Turner High School students learn skills by building houses

KANSAS CITY, Ks – Turner High School’s building trades curriculum is changing the way students approach math and science.

For more than 25 years, students built market-ready homes from empty land within two years. The program teaches the ins and outs of construction and industry skills.

Teachers said it also shaped the character of students when they worked alongside professionals.

“We are using a large project like this to introduce our students to all the different phases of construction,” said Scott Hughes, building trades professor. we do certain things.

The students inaugurated the current project, a 1,440 square foot house with three bedrooms and two bathrooms, in November 2019. After some setbacks due to the pandemic, the house will be ready for the market in early January. It is estimated to be around $ 309,000.

It is one of five homes that were built as part of the program on a cul-de-sac in Kansas City, Kansas. The land was acquired by the neighborhood several years ago and has become an educational playground.

Senior Carl Rader said the program helped him clarify his career path after graduation.

“This will help me prepare for the future as I am going into the business in less than a month,” Rader said.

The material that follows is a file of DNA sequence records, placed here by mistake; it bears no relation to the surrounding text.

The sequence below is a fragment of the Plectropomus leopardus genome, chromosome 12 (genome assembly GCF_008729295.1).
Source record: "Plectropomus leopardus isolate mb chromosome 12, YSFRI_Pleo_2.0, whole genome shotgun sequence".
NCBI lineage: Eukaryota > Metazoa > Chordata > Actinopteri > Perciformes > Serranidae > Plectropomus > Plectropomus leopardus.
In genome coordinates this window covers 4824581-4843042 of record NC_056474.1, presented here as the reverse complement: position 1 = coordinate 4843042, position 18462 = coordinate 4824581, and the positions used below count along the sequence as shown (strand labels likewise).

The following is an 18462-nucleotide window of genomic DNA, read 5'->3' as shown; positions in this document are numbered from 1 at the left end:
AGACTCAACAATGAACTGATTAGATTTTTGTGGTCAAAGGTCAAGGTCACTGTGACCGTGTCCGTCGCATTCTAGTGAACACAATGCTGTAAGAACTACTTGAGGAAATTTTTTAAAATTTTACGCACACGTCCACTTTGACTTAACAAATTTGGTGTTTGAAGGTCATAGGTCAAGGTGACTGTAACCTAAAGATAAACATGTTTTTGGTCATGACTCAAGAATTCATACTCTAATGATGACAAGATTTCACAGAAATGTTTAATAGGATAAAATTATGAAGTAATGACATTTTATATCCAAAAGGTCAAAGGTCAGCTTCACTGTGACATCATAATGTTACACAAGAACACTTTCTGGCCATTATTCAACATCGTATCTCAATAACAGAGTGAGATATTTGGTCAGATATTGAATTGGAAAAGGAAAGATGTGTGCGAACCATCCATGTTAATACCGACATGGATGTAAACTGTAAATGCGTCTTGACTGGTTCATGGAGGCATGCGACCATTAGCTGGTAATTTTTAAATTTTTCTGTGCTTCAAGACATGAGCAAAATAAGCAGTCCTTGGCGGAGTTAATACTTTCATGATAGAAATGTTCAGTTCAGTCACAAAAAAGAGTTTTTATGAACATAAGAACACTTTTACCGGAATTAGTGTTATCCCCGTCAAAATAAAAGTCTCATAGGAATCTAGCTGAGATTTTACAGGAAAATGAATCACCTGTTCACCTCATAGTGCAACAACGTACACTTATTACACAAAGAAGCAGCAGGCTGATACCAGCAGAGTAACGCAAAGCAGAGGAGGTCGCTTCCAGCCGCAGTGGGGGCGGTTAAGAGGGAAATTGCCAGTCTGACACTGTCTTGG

Rader said he wanted to get into stone and brick cladding. According to Rader, this line of work gives him plenty of opportunities to stay active and has been an artistic outlet for him.

“It’s a lot of – you can be creative with that,” Rader said. “I’m not the type to sit in an office. Hands-on learning is what I love to do. And then it helped me prepare for all of this. It helped me to go even further.

For his senior colleague Manuel Belmonte, the terrace he built for the house is more than just a line on his CV. It’s a sense of confidence that he said he can bring into his job interviews.

“It’s very important so that others can take you seriously about being a boss. People won’t take you seriously if you don’t know what you are doing, ”Belmonte said. “I just hope they like it because I put a lot of effort into it, I worked hard for it and I’m proud of it.”

The house will benefit from the tax deduction of the law on the revitalization of neighborhoods. There is little profit on the house after a sale due to outsourcing and because the house is built as a learning opportunity for the students.

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